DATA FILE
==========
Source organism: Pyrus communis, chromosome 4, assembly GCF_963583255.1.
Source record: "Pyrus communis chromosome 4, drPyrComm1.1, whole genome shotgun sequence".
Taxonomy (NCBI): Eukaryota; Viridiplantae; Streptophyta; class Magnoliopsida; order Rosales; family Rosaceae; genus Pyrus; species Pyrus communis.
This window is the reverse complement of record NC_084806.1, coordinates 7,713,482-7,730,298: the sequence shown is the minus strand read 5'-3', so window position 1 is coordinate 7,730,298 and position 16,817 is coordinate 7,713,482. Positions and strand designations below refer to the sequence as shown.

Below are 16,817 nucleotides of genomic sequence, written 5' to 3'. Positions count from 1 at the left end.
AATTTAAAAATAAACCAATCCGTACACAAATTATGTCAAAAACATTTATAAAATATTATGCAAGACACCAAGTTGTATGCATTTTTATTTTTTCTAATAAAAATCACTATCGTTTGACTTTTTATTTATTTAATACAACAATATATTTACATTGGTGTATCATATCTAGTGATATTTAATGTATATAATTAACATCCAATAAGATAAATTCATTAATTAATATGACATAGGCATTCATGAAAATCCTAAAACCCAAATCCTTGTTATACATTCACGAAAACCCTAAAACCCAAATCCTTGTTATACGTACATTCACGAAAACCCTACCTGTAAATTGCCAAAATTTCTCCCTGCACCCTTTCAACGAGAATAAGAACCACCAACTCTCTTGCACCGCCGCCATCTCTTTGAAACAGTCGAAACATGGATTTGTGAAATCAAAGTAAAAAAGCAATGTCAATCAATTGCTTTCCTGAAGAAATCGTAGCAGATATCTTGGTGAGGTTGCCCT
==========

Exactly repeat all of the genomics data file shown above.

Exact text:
Source organism: Pyrus communis, chromosome 4, assembly GCF_963583255.1.
Source record: "Pyrus communis chromosome 4, drPyrComm1.1, whole genome shotgun sequence".
Taxonomy (NCBI): Eukaryota; Viridiplantae; Streptophyta; class Magnoliopsida; order Rosales; family Rosaceae; genus Pyrus; species Pyrus communis.
This window is the reverse complement of record NC_084806.1, coordinates 7,713,482-7,730,298: the sequence shown is the minus strand read 5'-3', so window position 1 is coordinate 7,730,298 and position 16,817 is coordinate 7,713,482. Positions and strand designations below refer to the sequence as shown.

Below are 16,817 nucleotides of genomic sequence, written 5' to 3'. Positions count from 1 at the left end.
AATTTAAAAATAAACCAATCCGTACACAAATTATGTCAAAAACATTTATAAAATATTATGCAAGACACCAAGTTGTATGCATTTTTATTTTTTCTAATAAAAATCACTATCGTTTGACTTTTTATTTATTTAATACAACAATATATTTACATTGGTGTATCATATCTAGTGATATTTAATGTATATAATTAACATCCAATAAGATAAATTCATTAATTAATATGACATAGGCATTCATGAAAATCCTAAAACCCAAATCCTTGTTATACATTCACGAAAACCCTAAAACCCAAATCCTTGTTATACGTACATTCACGAAAACCCTACCTGTAAATTGCCAAAATTTCTCCCTGCACCCTTTCAACGAGAATAAGAACCACCAACTCTCTTGCACCGCCGCCATCTCTTTGAAACAGTCGAAACATGGATTTGTGAAATCAAAGTAAAAAAGCAATGTCAATCAATTGCTTTCCTGAAGAAATCGTAGCAGATATCTTGGTGAGGTTGCCCT